Each and every year thousands of hopefuls make the annual pilgrimage to the mecca of poker Las Vegas to take on each other at the felt and to battle it down in the hopes of showing the world they are the best poker player the world has ever seen. From the last few years it’s been dominated by young males, will we see a shift this year?
Sweat and Tears
One things for sure this is a marathon and not a sprint. Over the course of the next 10 days the journey to that illustrious final table is going to show us a lot of tears, sweat, glory plus of course some choice language that perhaps you wouldn’t want your grandma hearing over Sunday dinner. Then come November one of these players is going to be crowned the champion of the Poker world.
Return of The King – Greg Merson
Speaking of champions it was Greg Merson who opened up the play today here in fabulous Las Vegas. You’ll of course remember it was Merson who crushed a field of around 6,600 players last year and went on to defeat Jesse Sylvia in one of the longest heads up the poker world has ever seen. His reward? The King Of Poker and a cool $ 8,5 Million.
An event like this is so large that in order to accommodate everyone they need what’s called “starting days” meanig they split the “first day” over three actual days, A B and C. Yep it’s that many. And over the next 3 starting days Team PartyPoker will be flying the flag. We’ve got 14 players out there today on 1A of the WSOP ME including:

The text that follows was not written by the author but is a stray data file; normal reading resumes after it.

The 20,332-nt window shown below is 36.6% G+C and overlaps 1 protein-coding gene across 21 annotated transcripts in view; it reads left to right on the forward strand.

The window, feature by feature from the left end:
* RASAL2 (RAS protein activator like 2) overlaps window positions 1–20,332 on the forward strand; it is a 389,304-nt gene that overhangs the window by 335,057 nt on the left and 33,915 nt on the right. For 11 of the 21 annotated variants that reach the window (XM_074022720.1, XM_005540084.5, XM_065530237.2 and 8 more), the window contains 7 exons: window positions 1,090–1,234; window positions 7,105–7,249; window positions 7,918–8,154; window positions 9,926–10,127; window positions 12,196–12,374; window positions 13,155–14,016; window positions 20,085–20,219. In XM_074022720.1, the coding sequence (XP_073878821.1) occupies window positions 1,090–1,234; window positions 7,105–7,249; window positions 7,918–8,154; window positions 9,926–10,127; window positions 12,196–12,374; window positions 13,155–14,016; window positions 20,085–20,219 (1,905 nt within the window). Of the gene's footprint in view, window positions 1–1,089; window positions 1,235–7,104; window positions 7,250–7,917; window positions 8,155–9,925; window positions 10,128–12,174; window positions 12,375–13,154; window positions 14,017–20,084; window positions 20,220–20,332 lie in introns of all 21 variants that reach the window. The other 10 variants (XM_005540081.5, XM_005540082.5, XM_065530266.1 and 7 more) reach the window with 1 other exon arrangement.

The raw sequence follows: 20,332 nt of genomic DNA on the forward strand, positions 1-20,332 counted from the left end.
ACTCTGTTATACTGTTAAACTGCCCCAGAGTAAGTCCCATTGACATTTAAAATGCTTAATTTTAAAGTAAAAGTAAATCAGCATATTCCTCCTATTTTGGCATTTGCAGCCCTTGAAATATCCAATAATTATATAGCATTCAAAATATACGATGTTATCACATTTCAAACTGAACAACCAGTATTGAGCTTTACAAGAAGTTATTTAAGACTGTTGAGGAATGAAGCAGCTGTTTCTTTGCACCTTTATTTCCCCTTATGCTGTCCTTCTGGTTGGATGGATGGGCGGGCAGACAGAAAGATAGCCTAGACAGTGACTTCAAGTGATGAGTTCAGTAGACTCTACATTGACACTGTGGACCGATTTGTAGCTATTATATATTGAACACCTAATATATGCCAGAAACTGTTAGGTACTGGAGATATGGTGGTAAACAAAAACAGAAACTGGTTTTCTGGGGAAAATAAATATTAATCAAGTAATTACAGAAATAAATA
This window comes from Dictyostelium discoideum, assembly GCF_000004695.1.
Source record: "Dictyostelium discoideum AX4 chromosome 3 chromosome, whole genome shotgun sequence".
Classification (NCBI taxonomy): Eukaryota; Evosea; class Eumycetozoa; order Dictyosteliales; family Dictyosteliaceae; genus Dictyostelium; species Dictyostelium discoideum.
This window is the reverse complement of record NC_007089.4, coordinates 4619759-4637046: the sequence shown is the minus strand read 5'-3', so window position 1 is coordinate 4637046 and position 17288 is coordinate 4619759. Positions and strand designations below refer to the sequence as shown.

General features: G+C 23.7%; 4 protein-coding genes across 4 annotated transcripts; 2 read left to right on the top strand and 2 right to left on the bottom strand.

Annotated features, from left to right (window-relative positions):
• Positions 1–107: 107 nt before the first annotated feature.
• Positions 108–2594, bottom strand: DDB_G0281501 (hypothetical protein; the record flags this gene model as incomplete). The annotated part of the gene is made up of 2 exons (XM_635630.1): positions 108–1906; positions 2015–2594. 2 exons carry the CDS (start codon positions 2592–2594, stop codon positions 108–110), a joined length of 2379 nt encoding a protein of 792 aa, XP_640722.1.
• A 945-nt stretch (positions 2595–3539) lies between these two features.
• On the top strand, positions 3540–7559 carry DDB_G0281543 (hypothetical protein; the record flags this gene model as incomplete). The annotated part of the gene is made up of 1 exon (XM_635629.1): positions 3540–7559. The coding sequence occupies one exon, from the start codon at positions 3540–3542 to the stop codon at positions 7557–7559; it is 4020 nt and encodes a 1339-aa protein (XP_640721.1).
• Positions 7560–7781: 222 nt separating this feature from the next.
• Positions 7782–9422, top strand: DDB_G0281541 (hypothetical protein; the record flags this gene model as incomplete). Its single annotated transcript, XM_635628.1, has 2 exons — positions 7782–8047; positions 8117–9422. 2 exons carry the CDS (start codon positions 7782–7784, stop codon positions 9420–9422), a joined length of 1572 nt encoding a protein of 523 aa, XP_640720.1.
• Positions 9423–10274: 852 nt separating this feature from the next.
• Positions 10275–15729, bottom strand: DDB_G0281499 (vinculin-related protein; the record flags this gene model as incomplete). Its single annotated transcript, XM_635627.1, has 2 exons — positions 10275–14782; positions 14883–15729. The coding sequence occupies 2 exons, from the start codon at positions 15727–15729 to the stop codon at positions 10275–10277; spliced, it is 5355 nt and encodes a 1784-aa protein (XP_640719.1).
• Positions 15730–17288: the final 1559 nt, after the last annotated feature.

- Louis Boutin
- Martin Brinkmann
- Jean-François Brûlé
- Christian Delacombaz
- Aymon Hata
- Christopher Kolla
- Ilya Leykin
- Michael McDonald
- Ty Mullins
- Qinghai Pan
- Ingo Paulus
- Pim Wieringen
- Jorn Walthaus
- David Allan
- Michael Feil
Play Along At Home
To look at the main event from a neutral perspective there’s not exactly a lot going on. Nothing reflects this more than the feature table. Far from being the pinnacle of WSOP drama that it will become, the main stage is currently a rest stop for those who want to eat sitting down or read something on their telephones. Here you can do either activity in relative comfort and obscurity.
That goes for the players too. The thumbs of German pro Dominick Nitsche work manically at the screen of the phone he cradles in his hands. Occasionally he looks up, but only to pay for the drink a waiter brought him. The world on the screen is far more interesting than anything taking place on the felt in front of him. At the other end of the table Tatiana Barausova sits alongside Joe Cada. Nobody talks.
Others are resigned to this and subconsciously decide not to let the poker distract them from more engaging pursuits. Three girls on the back row giggle among themselves while passing a bottle of beer to each other. Four people on the front row opposite eat takeaway food.
A man carrying a four gallon carton of water got up to leave, looking disappointed. The brochure had promised the biggest and richest poker tournament in the world. And it is. It’s just that in level three of the opening day it doesn’t necessarily look like it is. As he left another railbird arrived to take his place, eager to see what all the lack of fuss is about.
Two ladies on the opposite side seemed to size up the problem. Too polite to put any talk of monotony into words, they agreed that things would be much better if they could see the hole cards. They both laughed, startled temporarily into silence when noise came from the feature table. Action? An elimination perhaps? No, just a player moving his seat.
They soon got up and left.